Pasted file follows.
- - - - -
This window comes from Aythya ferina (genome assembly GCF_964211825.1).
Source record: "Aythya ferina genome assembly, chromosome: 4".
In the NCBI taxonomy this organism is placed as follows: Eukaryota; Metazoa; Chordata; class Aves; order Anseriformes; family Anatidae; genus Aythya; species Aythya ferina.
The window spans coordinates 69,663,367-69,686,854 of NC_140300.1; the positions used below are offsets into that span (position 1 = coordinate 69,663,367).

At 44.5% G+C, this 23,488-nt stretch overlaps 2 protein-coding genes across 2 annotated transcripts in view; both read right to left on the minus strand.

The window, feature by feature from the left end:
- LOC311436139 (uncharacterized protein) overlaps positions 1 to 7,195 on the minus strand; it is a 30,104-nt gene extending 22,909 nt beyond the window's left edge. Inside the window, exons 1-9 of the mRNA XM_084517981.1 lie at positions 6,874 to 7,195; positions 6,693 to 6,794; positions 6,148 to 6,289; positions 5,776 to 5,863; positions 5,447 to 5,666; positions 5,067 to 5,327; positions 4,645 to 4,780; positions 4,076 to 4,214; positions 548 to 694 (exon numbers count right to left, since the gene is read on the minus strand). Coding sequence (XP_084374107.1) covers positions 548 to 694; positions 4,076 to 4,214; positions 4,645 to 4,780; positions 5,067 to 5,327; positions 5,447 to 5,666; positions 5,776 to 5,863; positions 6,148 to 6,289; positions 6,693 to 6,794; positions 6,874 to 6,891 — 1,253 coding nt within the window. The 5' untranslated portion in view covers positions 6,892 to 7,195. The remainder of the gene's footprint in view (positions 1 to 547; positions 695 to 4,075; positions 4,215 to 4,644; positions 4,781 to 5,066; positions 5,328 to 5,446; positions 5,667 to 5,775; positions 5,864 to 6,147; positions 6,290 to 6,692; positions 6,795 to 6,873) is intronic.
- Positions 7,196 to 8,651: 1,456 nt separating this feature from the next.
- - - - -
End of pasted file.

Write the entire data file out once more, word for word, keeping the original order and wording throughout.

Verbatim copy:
This window comes from Aythya ferina (genome assembly GCF_964211825.1).
Source record: "Aythya ferina genome assembly, chromosome: 4".
In the NCBI taxonomy this organism is placed as follows: Eukaryota; Metazoa; Chordata; class Aves; order Anseriformes; family Anatidae; genus Aythya; species Aythya ferina.
The window spans coordinates 69,663,367-69,686,854 of NC_140300.1; the positions used below are offsets into that span (position 1 = coordinate 69,663,367).

At 44.5% G+C, this 23,488-nt stretch overlaps 2 protein-coding genes across 2 annotated transcripts in view; both read right to left on the minus strand.

The window, feature by feature from the left end:
- LOC311436139 (uncharacterized protein) overlaps positions 1 to 7,195 on the minus strand; it is a 30,104-nt gene extending 22,909 nt beyond the window's left edge. Inside the window, exons 1-9 of the mRNA XM_084517981.1 lie at positions 6,874 to 7,195; positions 6,693 to 6,794; positions 6,148 to 6,289; positions 5,776 to 5,863; positions 5,447 to 5,666; positions 5,067 to 5,327; positions 4,645 to 4,780; positions 4,076 to 4,214; positions 548 to 694 (exon numbers count right to left, since the gene is read on the minus strand). Coding sequence (XP_084374107.1) covers positions 548 to 694; positions 4,076 to 4,214; positions 4,645 to 4,780; positions 5,067 to 5,327; positions 5,447 to 5,666; positions 5,776 to 5,863; positions 6,148 to 6,289; positions 6,693 to 6,794; positions 6,874 to 6,891 — 1,253 coding nt within the window. The 5' untranslated portion in view covers positions 6,892 to 7,195. The remainder of the gene's footprint in view (positions 1 to 547; positions 695 to 4,075; positions 4,215 to 4,644; positions 4,781 to 5,066; positions 5,328 to 5,446; positions 5,667 to 5,775; positions 5,864 to 6,147; positions 6,290 to 6,692; positions 6,795 to 6,873) is intronic.
- Positions 7,196 to 8,651: 1,456 nt separating this feature from the next.